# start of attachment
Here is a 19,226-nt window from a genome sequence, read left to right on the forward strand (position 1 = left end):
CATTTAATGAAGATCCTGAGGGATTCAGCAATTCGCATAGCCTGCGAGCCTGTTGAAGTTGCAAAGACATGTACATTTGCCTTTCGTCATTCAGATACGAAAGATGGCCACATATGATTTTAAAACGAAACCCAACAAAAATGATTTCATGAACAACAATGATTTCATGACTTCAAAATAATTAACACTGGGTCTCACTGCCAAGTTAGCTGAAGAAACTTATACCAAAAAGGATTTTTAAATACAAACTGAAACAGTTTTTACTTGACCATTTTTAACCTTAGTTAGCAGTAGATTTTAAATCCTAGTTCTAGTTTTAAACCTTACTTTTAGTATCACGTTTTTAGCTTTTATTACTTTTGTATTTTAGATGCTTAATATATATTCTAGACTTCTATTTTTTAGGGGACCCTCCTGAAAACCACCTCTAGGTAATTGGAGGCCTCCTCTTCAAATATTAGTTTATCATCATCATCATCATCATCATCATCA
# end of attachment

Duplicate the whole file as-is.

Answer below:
Here is a 19,226-nt window from a genome sequence, read left to right on the forward strand (position 1 = left end):
CATTTAATGAAGATCCTGAGGGATTCAGCAATTCGCATAGCCTGCGAGCCTGTTGAAGTTGCAAAGACATGTACATTTGCCTTTCGTCATTCAGATACGAAAGATGGCCACATATGATTTTAAAACGAAACCCAACAAAAATGATTTCATGAACAACAATGATTTCATGACTTCAAAATAATTAACACTGGGTCTCACTGCCAAGTTAGCTGAAGAAACTTATACCAAAAAGGATTTTTAAATACAAACTGAAACAGTTTTTACTTGACCATTTTTAACCTTAGTTAGCAGTAGATTTTAAATCCTAGTTCTAGTTTTAAACCTTACTTTTAGTATCACGTTTTTAGCTTTTATTACTTTTGTATTTTAGATGCTTAATATATATTCTAGACTTCTATTTTTTAGGGGACCCTCCTGAAAACCACCTCTAGGTAATTGGAGGCCTCCTCTTCAAATATTAGTTTATCATCATCATCATCATCATCATCATCA